Thursday, June 28, 2007

Telegrams from ALA Part I: Gaming

OK, the real reason I didn't post these during ALA is because my laptop is permanently on the fritz. But pretend I was submitting these over a literal wire, and that's why they're delayed. It's so much more romantic that way.

The most compelling workshop I attended was also the one that I least wanted to have anything to do with. It was about holding a video game tournament in your library, which I had no intention of ever doing. But it was the only kid-related workshop during that time slot, and I wanted to get my money's worth.

So it turned out to be fabulous. The presenters were Eli Neiburger and Erin Helmrich from the Ann Arbour District Library, where there's a whole gaming season with eagerly awaited weekend-long tournaments for a range of ages. Not only did the presenters succeed in eviscerating my prejudice against video games in libraries, they offered a beautiful model for promoting teen programming (it's all about branding) and a plan for taking over the world.

I don't want to steal their thunder, since one of them has a book coming out next month, but check the powerpoint (in PDF) to get a glimpse of how brilliant and organized their tournaments are (People, they have commentators, post-game interviews, instant replay on the big screen ... like it's a football game or American Idol ... so cool) and check this basic "menu" of resources for getting started.

And here are my favorite points:

  • "We can't be all things to all people, but we should have something for everyone." In other words, the question isn't whether or not we should have something for gamers. It's a question of how we can most effectively serve them with our budget. And the answer is ...

  • Buy the software and equipment for game tournaments rather than building a circulating collection of video games. A single game reaches a max of 52 people a year, assuming you check it out for a week, while a tournament brings in more than 50 kids each time it's held.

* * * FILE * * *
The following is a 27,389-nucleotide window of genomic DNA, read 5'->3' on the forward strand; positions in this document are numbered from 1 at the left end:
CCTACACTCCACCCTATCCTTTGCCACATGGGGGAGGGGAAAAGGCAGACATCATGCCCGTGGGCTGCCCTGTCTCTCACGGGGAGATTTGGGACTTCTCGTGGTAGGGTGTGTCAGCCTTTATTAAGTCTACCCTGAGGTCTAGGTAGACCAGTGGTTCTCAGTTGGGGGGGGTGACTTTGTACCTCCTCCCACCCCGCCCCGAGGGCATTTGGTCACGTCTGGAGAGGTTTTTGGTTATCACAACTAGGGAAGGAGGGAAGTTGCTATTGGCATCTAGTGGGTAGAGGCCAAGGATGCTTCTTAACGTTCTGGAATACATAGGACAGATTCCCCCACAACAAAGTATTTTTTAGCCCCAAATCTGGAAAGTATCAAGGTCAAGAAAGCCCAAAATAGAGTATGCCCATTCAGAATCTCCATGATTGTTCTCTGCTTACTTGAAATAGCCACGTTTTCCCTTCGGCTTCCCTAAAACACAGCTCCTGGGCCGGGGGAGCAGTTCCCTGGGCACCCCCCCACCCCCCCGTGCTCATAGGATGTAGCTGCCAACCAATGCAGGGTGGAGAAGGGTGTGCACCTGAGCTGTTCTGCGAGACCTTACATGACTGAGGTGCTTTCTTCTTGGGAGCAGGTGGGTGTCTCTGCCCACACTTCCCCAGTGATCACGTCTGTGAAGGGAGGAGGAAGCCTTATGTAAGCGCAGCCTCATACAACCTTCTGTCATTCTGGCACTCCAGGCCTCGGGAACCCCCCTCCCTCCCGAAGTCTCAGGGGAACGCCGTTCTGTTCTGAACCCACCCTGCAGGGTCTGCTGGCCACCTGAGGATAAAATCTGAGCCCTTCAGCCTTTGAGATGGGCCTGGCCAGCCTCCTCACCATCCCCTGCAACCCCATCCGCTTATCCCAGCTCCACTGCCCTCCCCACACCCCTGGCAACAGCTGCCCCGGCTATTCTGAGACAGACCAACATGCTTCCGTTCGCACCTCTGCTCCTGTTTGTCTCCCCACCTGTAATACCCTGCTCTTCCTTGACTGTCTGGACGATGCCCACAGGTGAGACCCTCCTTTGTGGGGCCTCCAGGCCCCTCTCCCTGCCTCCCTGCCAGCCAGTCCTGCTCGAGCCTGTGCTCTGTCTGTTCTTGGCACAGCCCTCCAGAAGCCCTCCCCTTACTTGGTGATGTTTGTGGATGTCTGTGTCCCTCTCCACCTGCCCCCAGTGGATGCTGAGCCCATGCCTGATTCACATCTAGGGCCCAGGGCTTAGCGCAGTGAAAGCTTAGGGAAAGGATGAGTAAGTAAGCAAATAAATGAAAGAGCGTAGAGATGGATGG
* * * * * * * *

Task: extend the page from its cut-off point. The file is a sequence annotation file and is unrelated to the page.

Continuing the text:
• The introduction of the wii has also made gaming more accessible. For the first time, it's bringing in seniors who want to simulate bowling--not just teens and twenties who want to crash race cars. We better get ready for the influx of new users.

  • And this was my favorite point: you don't have to know anything about gaming to start a program like this. What you do have to do is reach out to people in the gaming community--which might include local teens, college students, or people who work in another department of the library.

It was interesting, because after the workshop, there were a series of annoying questions that were all along the lines of: but what if you don't know anything about gaming? I mean, the presenters had to find 5 or 6 different ways to say: find someone in the gaming community to provide leadership.

It reminded me of the challenge of Spanish-language outreach among libraries where none of the employees speak Spanish. Still, the librarians want to come up with their own initiatives rather than letting the local community take charge. I'm beginning to believe that the secret to success if often giving up a measure of control.

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